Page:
Smooth page transitions when loading data

I can’t find it now but someone posted on twitter about trying to avoid showing loading spinners for very short amounts of time on page loads and it has come up in some work I’m doing at the moment.

I have a flow where you click on a link to a new page in a single-page-app, the url changes, the routing is handled and tries to load the data for that page over http using RemoteData, and the page shows a loading spinner for a very short amount of time and then the page content when the http response has come back.

What is the best way to avoid it? The post I was reading talked in terms of waiting a little on the current page to see if the data comes back quickly and the transitioning completely to the final content. Only showing spinner after a set amount of time. And goes further to say that you could consider leaving the loading spinner in place for longer than needed if the response comes back just after you have started to display the spinner to avoid having it flash up briefly.

I’ve attempted this before in Javascript and ended up doing some kind of Promise.race or maybe something with an RxJS type library. What is the best approach in Elm? There doesn’t seem to be a Task.race. Maybe something with the Process module? I’m not experienced with it though.

yep, Process.sleep will let you do this. As a sketch:

type alias Model = { pageData : WebData Something, spinning : Bool }

type Msg
    = LoadPage
    | GotData (WebData Something)
    | WaitedLongEnough

update : Msg -> Model -> (Model, Cmd Msg)
update msg model =
    case msg of
        LoadPage ->
            ( model
            , Cmd.batch
                [ loadData
                , Process.sleep (10 * Time.millisecond)
                    |> Task.perform (\_ -> WaitedLongEnough)

        GotData stuff ->
            ( { model | pageData = stuff, spinning = False }, Cmd.none )

         WaitedLongEnough ->
             ( { model | spinning = isStillLoading model.pageData }, Cmd.none )

This might need some massaging in the batch call—I don’t think it’ll block but I haven’t tried it.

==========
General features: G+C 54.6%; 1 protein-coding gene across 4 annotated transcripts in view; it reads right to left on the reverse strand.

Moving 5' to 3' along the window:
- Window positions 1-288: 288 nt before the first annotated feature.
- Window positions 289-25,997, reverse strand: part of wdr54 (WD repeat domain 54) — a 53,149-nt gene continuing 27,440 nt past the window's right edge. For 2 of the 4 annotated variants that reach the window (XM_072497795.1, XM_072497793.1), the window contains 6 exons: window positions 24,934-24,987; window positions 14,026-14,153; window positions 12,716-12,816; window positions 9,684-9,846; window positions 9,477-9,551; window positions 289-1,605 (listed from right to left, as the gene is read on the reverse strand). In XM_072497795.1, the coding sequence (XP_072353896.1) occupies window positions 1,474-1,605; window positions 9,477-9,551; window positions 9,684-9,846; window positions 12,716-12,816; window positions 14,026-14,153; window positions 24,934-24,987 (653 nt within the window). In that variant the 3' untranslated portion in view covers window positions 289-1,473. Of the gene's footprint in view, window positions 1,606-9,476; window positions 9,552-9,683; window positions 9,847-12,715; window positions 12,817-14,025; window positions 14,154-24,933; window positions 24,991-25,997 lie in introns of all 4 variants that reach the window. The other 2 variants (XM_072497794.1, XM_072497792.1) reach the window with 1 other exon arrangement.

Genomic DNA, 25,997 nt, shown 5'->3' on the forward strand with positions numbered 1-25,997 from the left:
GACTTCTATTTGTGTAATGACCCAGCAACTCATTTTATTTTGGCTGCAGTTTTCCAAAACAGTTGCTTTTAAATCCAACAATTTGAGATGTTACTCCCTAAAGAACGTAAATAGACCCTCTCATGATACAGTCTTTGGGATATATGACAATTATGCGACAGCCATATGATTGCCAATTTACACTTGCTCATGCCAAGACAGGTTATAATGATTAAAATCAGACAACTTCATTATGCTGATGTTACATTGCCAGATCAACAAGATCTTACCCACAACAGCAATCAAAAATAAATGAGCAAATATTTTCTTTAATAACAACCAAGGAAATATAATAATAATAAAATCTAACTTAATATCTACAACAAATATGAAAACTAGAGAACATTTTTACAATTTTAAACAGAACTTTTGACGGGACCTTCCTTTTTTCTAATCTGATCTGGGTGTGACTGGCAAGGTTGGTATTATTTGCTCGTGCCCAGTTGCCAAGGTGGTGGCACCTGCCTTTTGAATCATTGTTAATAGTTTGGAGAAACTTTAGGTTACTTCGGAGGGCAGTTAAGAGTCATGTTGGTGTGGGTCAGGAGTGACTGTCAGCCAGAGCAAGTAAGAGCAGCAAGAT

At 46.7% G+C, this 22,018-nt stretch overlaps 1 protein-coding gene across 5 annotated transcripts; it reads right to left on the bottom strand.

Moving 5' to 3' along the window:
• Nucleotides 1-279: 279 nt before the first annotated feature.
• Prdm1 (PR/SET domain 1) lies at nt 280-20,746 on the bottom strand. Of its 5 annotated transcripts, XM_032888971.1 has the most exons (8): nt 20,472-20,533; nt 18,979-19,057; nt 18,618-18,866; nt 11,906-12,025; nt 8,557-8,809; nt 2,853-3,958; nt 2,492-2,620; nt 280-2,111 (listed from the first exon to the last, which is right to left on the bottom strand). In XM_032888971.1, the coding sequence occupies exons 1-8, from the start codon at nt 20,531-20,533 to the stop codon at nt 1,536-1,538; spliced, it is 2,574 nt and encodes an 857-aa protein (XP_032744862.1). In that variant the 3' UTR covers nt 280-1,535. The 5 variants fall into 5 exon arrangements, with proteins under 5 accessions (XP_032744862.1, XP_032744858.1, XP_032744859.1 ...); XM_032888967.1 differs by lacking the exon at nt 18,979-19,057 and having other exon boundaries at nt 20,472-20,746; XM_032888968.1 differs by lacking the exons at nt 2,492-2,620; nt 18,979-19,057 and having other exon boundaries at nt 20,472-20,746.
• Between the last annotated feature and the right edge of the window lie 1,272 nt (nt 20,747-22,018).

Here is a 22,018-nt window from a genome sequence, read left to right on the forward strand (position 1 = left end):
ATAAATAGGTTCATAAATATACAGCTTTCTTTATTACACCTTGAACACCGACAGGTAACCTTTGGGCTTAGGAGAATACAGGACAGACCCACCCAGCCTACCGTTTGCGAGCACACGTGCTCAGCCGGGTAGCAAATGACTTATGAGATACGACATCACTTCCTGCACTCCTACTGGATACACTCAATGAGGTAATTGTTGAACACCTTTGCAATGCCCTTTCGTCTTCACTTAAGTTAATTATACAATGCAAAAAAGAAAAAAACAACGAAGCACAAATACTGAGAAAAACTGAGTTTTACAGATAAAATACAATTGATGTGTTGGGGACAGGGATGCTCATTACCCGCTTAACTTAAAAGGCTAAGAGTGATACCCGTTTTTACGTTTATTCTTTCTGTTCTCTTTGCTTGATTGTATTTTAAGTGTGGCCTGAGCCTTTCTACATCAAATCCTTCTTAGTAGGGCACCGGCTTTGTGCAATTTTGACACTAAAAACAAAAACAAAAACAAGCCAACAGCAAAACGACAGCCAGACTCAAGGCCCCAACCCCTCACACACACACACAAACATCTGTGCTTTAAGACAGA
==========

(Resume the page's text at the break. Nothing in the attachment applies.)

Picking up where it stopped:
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This is indeed the general pattern one wants to apply though with the caveat that you are dealing with async logic here and hence if you can have multiple requests in flight you need a way to know how to make sure that the response you are getting is the one you are interested in. For example, imagine an old timer firing and causing a load that has only been underway for a short period of time to be identified as a long load. I tend to handle this by keeping a counter in the model and having the timer I’m interested in return with the counter value at the time I created it. If the timer message value still matches the current counter index, it’s the timer I was waiting for.


got a simple version of this working here:


Sometimes, things like this can be done with CSS.

.spinner {
  animation: spinner 200ms 300ms forwards;

@keyframes spinner {
  from {
    opacity: 0;

  to {
    opacity: 1;

Render your spinner right away, but it won’t show for 300ms. Then, it’ll fade in for 200ms, and then stay visible until removed.


It may not apply to your scenario, but another option is to skip the loading indicator and instead show a shell version of that page that is filled in with data as it is available.

Something like this

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